Time and again, we see pharmacy owners who don't add their spouses as shareholders to their pharmacy corporation.

That's because many just simply do not know that you can add family members as shareholders. 

So when incorporating yourself, your natural instinct is to setup your corporation with yourself as the sole 100% shareholder.

Case Study

Meet Jessica and Alan, married with 2 children. Jessica is a pharmacy owner who sold her pharmacy this year, 2017, for $1,750,000. 


Jessica was the sole 100% shareholder. How much tax will she pay on sale?

Because of the capital gains exemption, the first $835,714 is tax-free. Since your pharmacy sale is treated as a capital gain, only half of the remaining balance is taxable at your personal marginal tax rate.

Both Jessica and Alan are in the highest tax bracket, which in Ontario is about 53%.

Capital gains exemption with Pharmacist as 100% shareholder

What if Jessica had setup her pharmacy corporation with Alan as a 49% shareholder? The same situation in 2017 would have yielded completely different outcome.

Capital gains exemption with Pharmacist as 51% shareholder

See the difference? 

By structuring your pharmacy corporation properly, you can save $221,464 in tax. Keep this in your pocket, don't let it go to the CRA if it doesn't have to!


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While it's ideal to know and implement this tax planning technique BEFORE you incorporate, unfortunately it is often overlooked for many reasons:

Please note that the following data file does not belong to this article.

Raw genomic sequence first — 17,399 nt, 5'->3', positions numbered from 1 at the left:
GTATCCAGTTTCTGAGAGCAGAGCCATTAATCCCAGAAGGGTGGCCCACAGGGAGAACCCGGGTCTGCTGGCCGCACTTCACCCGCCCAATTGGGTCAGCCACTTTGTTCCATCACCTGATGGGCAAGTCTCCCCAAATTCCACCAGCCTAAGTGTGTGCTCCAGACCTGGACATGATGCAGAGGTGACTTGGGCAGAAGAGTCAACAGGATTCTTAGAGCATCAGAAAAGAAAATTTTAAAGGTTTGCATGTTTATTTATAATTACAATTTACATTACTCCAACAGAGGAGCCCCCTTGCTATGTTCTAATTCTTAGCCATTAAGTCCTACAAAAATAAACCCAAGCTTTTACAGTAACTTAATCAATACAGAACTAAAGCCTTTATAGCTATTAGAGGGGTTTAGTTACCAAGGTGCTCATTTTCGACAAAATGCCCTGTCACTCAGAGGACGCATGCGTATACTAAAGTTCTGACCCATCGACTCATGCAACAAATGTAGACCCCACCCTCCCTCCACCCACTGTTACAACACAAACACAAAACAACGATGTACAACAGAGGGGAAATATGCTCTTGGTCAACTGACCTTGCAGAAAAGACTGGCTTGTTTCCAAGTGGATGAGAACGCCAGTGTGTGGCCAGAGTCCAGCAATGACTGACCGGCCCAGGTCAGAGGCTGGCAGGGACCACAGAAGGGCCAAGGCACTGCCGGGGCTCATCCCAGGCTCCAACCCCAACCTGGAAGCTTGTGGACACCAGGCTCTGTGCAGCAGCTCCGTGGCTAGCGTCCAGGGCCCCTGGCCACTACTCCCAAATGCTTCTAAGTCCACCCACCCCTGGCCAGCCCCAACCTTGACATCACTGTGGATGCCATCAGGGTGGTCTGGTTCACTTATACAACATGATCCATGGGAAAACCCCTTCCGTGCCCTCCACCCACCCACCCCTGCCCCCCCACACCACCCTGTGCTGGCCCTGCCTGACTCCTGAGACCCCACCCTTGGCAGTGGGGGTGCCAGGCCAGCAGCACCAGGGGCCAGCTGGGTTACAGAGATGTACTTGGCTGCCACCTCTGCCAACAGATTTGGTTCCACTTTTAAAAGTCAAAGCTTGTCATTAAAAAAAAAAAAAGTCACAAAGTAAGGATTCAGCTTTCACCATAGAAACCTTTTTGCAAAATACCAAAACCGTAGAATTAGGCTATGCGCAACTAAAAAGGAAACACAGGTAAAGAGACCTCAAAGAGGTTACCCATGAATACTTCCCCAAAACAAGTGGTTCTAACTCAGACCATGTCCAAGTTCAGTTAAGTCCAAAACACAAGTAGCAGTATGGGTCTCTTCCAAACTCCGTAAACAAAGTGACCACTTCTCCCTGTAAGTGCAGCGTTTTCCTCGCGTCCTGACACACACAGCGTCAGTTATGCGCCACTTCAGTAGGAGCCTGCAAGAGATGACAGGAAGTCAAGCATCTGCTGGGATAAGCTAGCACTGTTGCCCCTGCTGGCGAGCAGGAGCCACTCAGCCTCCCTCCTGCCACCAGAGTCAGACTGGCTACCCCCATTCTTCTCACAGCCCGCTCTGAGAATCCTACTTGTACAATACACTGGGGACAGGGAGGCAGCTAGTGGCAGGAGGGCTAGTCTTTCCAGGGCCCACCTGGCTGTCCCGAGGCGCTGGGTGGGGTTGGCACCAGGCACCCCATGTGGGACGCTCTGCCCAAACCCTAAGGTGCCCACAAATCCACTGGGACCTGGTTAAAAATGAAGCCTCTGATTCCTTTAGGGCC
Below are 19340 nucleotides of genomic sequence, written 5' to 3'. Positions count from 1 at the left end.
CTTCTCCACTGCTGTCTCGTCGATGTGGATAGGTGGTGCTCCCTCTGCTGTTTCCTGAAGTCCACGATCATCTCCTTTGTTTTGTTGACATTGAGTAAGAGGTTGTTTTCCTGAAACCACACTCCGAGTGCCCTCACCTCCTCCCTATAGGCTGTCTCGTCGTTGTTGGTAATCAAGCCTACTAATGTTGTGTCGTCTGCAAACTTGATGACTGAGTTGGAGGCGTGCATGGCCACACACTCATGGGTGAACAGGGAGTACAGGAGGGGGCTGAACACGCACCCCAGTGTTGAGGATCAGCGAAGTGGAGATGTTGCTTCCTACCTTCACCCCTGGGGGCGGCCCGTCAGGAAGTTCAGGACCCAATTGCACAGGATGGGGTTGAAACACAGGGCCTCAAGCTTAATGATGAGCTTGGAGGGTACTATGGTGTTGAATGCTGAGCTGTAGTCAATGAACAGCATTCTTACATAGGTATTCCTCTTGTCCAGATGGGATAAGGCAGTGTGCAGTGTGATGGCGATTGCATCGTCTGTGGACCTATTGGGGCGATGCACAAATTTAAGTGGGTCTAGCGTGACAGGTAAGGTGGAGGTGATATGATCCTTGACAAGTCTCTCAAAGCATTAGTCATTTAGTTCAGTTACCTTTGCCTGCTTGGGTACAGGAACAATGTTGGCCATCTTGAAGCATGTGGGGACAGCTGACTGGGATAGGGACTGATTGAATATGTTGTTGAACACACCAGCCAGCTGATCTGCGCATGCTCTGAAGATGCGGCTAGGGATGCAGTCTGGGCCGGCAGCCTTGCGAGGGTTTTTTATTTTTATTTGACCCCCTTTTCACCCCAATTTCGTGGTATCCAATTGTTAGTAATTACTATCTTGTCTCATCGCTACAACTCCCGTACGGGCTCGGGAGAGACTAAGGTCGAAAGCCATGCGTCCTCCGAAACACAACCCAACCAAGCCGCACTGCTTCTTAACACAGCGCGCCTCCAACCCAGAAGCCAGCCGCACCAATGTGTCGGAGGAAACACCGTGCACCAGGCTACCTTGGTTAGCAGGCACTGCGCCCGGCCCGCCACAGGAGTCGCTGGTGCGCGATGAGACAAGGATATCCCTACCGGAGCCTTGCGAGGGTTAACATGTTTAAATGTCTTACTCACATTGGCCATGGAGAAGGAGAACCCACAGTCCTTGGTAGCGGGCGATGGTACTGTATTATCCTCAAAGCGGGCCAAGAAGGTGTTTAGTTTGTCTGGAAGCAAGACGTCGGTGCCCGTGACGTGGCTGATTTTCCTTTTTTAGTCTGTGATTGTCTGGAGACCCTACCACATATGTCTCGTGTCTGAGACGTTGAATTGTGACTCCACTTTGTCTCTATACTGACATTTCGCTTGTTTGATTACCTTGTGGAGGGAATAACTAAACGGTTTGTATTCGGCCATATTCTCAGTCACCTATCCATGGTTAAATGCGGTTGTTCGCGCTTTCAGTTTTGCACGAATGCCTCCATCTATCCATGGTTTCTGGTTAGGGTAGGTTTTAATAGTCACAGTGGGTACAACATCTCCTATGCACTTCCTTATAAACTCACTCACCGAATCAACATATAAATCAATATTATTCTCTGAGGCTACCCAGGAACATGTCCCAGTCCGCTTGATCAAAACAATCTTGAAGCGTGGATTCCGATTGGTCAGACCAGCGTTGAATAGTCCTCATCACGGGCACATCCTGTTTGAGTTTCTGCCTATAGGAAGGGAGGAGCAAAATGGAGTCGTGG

• You didn't know; and
  • You try to save costs by incorporating yourself; or
  • You didn't get proper advice from your accountant or lawyer

Or maybe you DID know but are worried about risk for your spouse if you put him or her on as a shareholder?

Let's put it this way.

Many of you had to get a business loan to start or purchase your pharmacy and put your house as a personal guarantee for the loan. 

You and your spouse own the home, so already the two of you and your house are at risk if your pharmacy isn't successful.

So why not through him or her on as a shareholder to shelter tax in the future when you sell your pharmacy?

If you did NOT provide a personal guarantee, even better!

The beautiful thing about being a shareholder is limited liability. If the pharmacy isn't successful, your creditors can only go after the amount you and your spouse have invested in the corporation and NOTHING more. Again, this is IF you did not provide any personal guarantees as condition of your loan.

Don't throw away the opportunity to tax shelter as much as you can, especially $221,000.  

Is it Too Late To Add My Spouse as a Shareholder?

What if you already incorporated but didn't add your spouse as a shareholder, can you still add him or her?

If you are not planning to sell your pharmacy in the next 2 years, it’s not too late.

That’s because one of the rules to qualify for the capital gains exemption is that you must hold the shares for at least 2 years.

To add your spouse as a shareholder, this can be done via a tax planning strategy called an “Estate Freeze.”

To describe an estate freeze, in the most simplest terms, is that current value of your pharmacy is ‘frozen’ and locked in your name; any future growth in the value of your pharmacy is subject to this 51%/49% share split between you and your spouse.

The sooner you get an estate freeze done, the better.

Growth in Pharmacy Value

That's because, as time goes on, there is less time for your spouse to participate in the growth in value of your pharmacy; and that means less tax savings.